Wednesday, January 16, 2013


Sacramento's Cynthia Linville reads at 
the Valona Deli Poetry Series in Crockett
last Sunday, Jan. 13
—Photo by Katy Brown, Davis


The path leads

to a hill

where, as a boy,

when my father

was alive,

we sat, watched

what seemed to be

the endless 
circling of stars.

I had imagined they were smiles

of the dead. Their shining pride

a parental amusement

at our merry-go-round ride.


alone at the hill’s crest,

my eyes adjust

to the night’s gray.

I look down to where the path

dies away, swallowed

in the yawning black

of woods

and see—

—Matthew Travieso Williams, West Sac.



The woman rummaging

in the garbage

has strapped

a flashlight

to her head.

Its distant


is the light

they tell us

not to go

toward. It illuminates

a creased face

beneath her

dirty bangs,

that hangs

gray and brief

as the hot


put into her


and dissolves

in the night

behind the next

set of refuse.

—Matthew Travieso Williams


—Marie J. Ross, Stockton

They listen to elegant sounds of the cello’s bow 

Which only they could hear

With city lights in the distance

They sit dreamily in ethers of enchantment

The cool breeze of night a symphony 

Of waltzing wishes

Moon swings high its revered crown

Round and silver, aimless yet stationary

In the eyes of the two beneath

What might they be thinking?

The moon can be ambiguous and

Sometimes the face of gloom

But the cello’s bow was smooth music to their ears

A romantic odyssey across the strings

Surly destiny was lingering there between the stars

And the swoon of night’s elixir.


—Marie J. Ross

She dreams
Hears flash of thunder
Feels mystic flesh tingle
Like a steed 

Stealing her breath

They roll on silk sheets,
She sighs,
In slow revealing moments,
And hears
His ache of completion

Her long black hair
Lay limp across his shoulders
As she kisses a drop of sweat
From the tip of his nose

When she dreams about him;
Stars tick like tango rhythms
Dancing on her pillow
Teeth marks surrendering
To his music,

And she turns
To dream another dream of him.

Ice Pitchers
—Photo by Katy Brown

—Carol Louise Moon, Sacramento

They say our sun is one big star.
That's hard to believe, because we're looking
at it up close, well, closer than other stars.

So instead of twinkling, it looks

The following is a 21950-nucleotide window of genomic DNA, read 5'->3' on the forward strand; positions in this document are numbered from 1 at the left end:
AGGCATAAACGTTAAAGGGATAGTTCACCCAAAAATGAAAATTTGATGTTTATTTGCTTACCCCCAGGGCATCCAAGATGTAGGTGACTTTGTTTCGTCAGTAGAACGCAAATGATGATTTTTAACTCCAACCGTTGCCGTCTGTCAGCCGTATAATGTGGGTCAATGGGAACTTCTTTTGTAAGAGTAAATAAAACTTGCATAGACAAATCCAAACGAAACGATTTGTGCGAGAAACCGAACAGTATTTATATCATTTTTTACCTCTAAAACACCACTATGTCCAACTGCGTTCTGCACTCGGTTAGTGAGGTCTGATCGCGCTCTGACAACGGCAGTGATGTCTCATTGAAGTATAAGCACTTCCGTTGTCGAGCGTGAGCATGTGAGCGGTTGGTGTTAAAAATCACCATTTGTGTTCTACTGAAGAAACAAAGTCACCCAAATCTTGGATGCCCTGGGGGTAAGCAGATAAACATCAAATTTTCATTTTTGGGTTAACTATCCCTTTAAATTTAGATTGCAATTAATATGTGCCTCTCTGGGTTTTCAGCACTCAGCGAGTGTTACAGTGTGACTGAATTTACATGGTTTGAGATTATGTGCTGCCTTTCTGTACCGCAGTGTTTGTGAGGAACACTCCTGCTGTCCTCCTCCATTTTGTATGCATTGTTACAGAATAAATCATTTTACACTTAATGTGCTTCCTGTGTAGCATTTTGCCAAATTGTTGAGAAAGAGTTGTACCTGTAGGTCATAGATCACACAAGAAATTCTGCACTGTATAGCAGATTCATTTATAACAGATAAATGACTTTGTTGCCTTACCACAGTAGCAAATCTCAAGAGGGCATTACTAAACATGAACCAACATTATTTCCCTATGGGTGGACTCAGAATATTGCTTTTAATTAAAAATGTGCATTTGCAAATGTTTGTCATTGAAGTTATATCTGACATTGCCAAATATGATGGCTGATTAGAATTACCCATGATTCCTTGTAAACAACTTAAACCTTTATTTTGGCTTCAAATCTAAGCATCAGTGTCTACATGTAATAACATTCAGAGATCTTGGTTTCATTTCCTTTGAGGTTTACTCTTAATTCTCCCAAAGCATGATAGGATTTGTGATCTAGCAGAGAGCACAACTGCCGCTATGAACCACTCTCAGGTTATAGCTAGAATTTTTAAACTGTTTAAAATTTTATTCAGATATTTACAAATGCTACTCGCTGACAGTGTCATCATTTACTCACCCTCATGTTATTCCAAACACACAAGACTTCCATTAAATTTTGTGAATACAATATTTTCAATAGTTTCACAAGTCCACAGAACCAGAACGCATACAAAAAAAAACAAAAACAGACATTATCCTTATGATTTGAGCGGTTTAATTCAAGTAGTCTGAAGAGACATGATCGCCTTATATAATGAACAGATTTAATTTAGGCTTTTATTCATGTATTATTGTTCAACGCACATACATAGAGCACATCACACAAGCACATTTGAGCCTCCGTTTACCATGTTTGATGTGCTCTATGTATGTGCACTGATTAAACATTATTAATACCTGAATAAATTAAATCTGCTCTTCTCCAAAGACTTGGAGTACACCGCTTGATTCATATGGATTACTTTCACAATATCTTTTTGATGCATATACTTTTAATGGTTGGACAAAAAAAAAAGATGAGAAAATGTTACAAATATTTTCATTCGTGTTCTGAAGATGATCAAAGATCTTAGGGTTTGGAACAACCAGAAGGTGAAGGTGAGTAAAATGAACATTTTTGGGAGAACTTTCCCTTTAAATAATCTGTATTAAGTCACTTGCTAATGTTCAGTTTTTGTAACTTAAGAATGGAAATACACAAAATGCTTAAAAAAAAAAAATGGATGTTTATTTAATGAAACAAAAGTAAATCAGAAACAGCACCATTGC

to be a lamp without a cord.  "Don't stare
at the sun," my mom would always say.

"Looking directly at the sun
could make a person see stars."
So, don't even try looking at the sun
through a telescope.
Just star-gaze with your telescope
the more distant stars—

sort of like the way you spend all day looking
through those magazines about movie stars,

instead of time with little brother looking
like a lonely little left-out-of-all-the-star-
gazing-and-fun-brother things.  It looks

as if he's got you on a pedestal: you, a star
shining brighter than all other stars.



before our golden age, our golden age
now bronzed before our time, and
time has taken feathers and other
nesting from this nest—the rest of us
all drift away.  This house that housed
the thoughts we thought were so

Of importance now, that what-of-what
is left: a crate on earthquake earth:
quaking, shaking that of what on earth
we knew of her.  Too late, now, to think
our thoughts of late—of Mother who is
gone before our golden age, an empty
cage. . . she's gone. . . and now,
she's gone.

—Carol Louise Moon


—Carol Louise Moon

A ladder of nine rungs leads up to a loft,
a storehouse of memories wrapped
in brown paper bags, collecting dust.
Framed pictures of the ancestors from
Ohio, the poet among them—his
writings, some bound, some loose,
are also collecting dust.

What have I awakened to today?  A
memory of my father?  That too,
should be poemed so that it can collect
dust in a loft, like the grief I still store
somewhere between my shoulder blades,
somewhere within my nine-run ladder-
back—which leads to thoughts of my
father as memorialized in his portrait—

his portrait, which sits up in the loft
unwrapped of brown paper… like the
dream I had last night.  My father was
helping me move and unwrap furnishings
for my new apartment.

As he left, he hugged me so tight I just
knew he was with me again.  But no.
I awoke to find myself wrapped in a
brown paper bag of grief.


Today's LittleNip(s):

—Caschwa, Sacramento

The easiest way
for graying men
to keep their edge

is to put their new
razors aside and grow
more facial hair


We used to have
a surefire way
to lose pounds

until they converted
to euros

—Medusa, who welcomes, in addition to some of our regulars, newcomer Matthew Williams of West Sac.! Also take note that we have a new photo album on Medusa's Facebook page: SECOND SATURDAY IN SAC by Michelle Kunert, featuring artists and poets around town at January's Midtown Second Saturday event. Check it out!

Cynthia Linville of Poetica Erotica; watch for
"A Marathon of Love Poems"
which she'll host on Feb. 15 at SPC.
Scroll down to the blue board at the right of this
for details under "More Than a Week Away".